5 things that are NOT true about being lactose intolerant
Being lactose intolerant can sometimes be tough.
That's because if you have it, you'll know all about the unpleasant symptoms that can go with it... including bloating, nausea, cramps, and diarrhoea.
However, there are also a LOAD of myths and untruths surrounding the condition - misconceptions that can result in you choosing an unhealthy, unbalanced diet.
That and, of course, you don't want to be missing out on the likes of your favourite foods, eating out, or... cake (because yes, most cake contains milk!).
Here, we examine five, all-too common misconceptions about lactose intolerance...
1) Lactose intolerance and a milk allergy is the same
Wrong; they are definitely not the same .
If you're lactose intolerant, your body lacks the enzyme called lactase (which breaks down the lactose in milk) and this can result in symptoms such as nausea, cramps and bloating.
If you have a milk allergy your body mistakes the protein in milk as harmful, triggering an allergic reaction. The reaction can vary from mild symptoms such as rashes, hives and itching, to much more severe symptoms such as breathing-difficulties, wheezing, or even loss of consciousness.
While lactose intolerance is not life-threatening a milk allergy could trigger a very serious reaction, so get a proper diagnosis from your doctor.
2) Everyone's symptoms are the same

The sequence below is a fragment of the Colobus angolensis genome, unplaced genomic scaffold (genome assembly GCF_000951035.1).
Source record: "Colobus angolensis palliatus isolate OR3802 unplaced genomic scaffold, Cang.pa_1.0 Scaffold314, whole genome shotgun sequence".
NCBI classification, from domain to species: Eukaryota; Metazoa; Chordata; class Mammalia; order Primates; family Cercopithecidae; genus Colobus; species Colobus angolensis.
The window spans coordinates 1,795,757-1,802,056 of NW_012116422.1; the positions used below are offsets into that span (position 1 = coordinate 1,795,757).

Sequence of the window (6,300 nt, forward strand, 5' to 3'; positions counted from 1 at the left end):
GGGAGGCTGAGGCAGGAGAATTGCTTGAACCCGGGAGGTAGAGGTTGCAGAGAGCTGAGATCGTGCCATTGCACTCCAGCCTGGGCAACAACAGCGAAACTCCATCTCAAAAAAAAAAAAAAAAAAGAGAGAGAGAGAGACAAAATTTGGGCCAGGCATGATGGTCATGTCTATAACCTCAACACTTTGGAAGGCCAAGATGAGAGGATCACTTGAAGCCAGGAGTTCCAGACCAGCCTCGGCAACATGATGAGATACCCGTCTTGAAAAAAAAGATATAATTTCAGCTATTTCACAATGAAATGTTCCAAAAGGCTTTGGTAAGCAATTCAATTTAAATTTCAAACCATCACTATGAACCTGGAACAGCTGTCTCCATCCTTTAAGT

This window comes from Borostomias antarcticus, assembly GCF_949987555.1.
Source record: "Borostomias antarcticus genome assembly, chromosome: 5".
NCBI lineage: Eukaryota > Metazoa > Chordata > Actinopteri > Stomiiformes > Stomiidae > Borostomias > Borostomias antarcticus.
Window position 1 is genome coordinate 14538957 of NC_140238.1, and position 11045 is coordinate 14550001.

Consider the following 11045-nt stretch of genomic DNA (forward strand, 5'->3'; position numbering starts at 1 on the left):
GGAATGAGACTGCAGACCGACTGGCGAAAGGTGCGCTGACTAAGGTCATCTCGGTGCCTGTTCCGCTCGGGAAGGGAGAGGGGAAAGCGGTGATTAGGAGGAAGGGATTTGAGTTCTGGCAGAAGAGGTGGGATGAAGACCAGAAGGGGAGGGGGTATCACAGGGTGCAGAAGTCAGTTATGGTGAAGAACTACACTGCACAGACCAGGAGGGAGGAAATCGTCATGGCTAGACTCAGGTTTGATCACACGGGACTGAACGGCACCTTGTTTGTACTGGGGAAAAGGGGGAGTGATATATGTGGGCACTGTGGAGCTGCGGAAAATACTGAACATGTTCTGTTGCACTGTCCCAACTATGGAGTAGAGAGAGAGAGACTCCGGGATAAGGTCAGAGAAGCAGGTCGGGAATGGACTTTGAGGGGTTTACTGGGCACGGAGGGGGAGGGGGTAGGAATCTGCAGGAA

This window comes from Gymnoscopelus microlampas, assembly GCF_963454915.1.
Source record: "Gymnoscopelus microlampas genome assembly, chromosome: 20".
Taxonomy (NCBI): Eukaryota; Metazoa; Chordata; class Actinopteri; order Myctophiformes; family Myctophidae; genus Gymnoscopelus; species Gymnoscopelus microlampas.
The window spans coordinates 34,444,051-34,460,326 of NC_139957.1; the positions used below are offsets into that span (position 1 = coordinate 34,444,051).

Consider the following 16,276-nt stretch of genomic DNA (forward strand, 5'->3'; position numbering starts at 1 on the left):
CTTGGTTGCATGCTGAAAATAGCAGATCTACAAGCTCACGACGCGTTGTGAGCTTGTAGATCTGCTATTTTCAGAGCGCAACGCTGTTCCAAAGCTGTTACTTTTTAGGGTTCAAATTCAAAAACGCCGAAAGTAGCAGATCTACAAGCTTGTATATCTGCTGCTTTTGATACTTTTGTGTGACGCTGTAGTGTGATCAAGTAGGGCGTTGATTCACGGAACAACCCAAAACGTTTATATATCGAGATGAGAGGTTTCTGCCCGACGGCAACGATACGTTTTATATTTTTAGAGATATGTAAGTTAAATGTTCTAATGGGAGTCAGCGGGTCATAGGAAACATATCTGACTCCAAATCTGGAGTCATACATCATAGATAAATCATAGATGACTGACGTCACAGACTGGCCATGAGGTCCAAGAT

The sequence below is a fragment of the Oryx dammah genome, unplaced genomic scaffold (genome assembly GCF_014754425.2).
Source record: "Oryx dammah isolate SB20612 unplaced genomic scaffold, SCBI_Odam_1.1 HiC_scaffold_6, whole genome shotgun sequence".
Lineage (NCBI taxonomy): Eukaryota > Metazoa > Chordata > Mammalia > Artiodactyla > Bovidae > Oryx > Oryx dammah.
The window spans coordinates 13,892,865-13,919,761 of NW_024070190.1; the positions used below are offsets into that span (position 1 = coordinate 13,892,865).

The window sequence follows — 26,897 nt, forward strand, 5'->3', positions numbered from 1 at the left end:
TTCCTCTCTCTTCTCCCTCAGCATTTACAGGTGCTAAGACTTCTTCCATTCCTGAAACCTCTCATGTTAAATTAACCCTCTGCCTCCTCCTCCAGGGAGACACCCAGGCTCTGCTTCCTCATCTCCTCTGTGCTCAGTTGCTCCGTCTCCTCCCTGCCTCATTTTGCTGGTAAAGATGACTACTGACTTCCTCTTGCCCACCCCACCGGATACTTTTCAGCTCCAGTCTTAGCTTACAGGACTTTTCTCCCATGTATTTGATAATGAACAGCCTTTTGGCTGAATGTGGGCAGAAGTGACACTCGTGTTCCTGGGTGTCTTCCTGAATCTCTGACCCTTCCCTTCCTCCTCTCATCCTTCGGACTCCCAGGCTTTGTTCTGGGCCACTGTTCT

Most people who are lactose intolerant work out through trial and error how much lactose they can tolerate or what they can and can't eat. However, having the condition does not mean that you have a specific set of symptoms: symptoms can vary from mild to severe; it’s different for everyone.
Some people find that eating cheese or yoghurt (which have lower levels of lactose) is trouble-free, but downing a huge glass of milk may bring on a reaction. Others find that eating dairy as part of a meal (rather than on its own) eliminates any nasty symptoms.
In short, listen to your own body - you will know best how to manage your lactose intolerance.
3) You can't eat dairy
Absolutely not! Gorging on dairy - or any food for that matter! - is never a good idea if you have the condition. But most people find they can consume lower-lactose dairy foods (such as cheese or yoghurt) without any issues.
And if, like most people, you can't live without milk in your tea or coffee, or on cereal and in smoothies, don't forget that lactose-free milk is a great option.
Avonmore Lactose Free Milk is made from regular cow’s milk that has had the lactose broken down - making it easier to digest.
This means you're still getting the benefits of dairy (think calcium, protein and vitamins B2 and B12). Certainly, no one should cut out milk from their diet unless their doctor advises them to.
4) Lactose-free milk is heavily processed
Not true either. Avonmore Lactose Free milk is made with real cow’s milk, and tastes the same too – it’s just milk without the lactose! Here's how it works: a lactase enzyme is added to the milk to break down the lactose and make it lactose-free.
Avonmore Lactose Free milk also has the same nutritional benefits as regular milk but with the added benefit of being fortified with vitamin D (to help you absorb all that calcium).
5) You can get calcium from other food anyway
Yes, calcium is contained in other food - including fish such as sardines or salmon, dark green veg, and tofu - but not necessarily in the same quantities as a glass of milk. For example, you would need to eat roughly 16 servings of broccoli a day to get your recommended daily amount of calcium.
Cow’s milk alternatives such as almond, coconut and soya ‘milk’ are popular at the moment - but these can vary quite considerably in terms of nutritional composition and can include added sugar and salt.